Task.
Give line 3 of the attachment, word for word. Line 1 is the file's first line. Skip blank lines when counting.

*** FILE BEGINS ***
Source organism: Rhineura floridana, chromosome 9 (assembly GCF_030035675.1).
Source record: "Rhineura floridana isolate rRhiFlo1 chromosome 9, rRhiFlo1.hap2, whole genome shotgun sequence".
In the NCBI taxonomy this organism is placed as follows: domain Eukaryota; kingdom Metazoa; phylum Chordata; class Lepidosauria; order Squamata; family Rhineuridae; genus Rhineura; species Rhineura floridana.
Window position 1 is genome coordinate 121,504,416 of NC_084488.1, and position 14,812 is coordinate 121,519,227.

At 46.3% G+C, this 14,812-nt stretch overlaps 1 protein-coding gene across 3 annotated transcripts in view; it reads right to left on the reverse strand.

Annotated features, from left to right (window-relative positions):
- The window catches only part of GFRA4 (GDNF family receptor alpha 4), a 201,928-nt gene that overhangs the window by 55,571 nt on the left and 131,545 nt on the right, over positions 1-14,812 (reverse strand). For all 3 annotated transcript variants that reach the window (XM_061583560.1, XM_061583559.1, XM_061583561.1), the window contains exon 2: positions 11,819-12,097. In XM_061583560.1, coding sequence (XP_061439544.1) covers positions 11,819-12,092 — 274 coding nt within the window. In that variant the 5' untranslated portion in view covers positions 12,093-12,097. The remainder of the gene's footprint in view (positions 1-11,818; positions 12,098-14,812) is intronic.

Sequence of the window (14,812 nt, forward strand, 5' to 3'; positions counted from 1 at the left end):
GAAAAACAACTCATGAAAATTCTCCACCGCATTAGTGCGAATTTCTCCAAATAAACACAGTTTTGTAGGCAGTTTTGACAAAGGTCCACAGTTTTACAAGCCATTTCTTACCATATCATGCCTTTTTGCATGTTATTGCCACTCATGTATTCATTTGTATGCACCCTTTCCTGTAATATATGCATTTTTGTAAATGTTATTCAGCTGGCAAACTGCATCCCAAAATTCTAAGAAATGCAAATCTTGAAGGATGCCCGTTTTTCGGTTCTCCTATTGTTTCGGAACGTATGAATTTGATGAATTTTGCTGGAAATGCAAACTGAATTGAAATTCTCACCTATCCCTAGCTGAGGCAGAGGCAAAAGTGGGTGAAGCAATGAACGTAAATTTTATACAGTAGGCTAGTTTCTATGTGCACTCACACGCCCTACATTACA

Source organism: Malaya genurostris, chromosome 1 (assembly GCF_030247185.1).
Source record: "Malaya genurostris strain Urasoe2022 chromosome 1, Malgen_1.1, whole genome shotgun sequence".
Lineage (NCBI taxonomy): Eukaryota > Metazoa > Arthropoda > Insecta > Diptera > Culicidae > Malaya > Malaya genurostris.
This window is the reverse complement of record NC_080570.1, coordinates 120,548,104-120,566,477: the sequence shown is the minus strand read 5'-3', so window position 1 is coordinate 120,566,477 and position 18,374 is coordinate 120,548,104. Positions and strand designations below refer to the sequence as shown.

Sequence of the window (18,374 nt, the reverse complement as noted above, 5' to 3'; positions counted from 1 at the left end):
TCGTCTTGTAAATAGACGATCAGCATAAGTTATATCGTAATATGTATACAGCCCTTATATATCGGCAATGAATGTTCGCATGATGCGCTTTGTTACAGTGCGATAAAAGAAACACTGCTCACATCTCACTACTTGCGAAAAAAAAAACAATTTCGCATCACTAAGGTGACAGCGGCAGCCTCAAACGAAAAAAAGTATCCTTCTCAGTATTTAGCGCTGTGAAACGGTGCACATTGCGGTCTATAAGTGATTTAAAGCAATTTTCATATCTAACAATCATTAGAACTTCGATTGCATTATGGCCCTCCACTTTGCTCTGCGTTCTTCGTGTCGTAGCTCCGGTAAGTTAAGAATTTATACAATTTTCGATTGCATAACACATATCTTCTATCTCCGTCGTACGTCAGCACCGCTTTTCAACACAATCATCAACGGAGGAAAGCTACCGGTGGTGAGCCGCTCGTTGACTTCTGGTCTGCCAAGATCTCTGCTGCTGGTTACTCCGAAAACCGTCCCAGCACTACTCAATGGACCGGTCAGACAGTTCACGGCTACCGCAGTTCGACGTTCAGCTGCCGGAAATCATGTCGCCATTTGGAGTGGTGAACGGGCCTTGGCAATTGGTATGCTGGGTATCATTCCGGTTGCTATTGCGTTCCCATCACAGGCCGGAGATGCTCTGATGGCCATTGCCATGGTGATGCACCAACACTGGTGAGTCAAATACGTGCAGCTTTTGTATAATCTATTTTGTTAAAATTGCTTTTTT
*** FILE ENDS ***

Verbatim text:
In the NCBI taxonomy this organism is placed as follows: domain Eukaryota; kingdom Metazoa; phylum Chordata; class Lepidosauria; order Squamata; family Rhineuridae; genus Rhineura; species Rhineura floridana.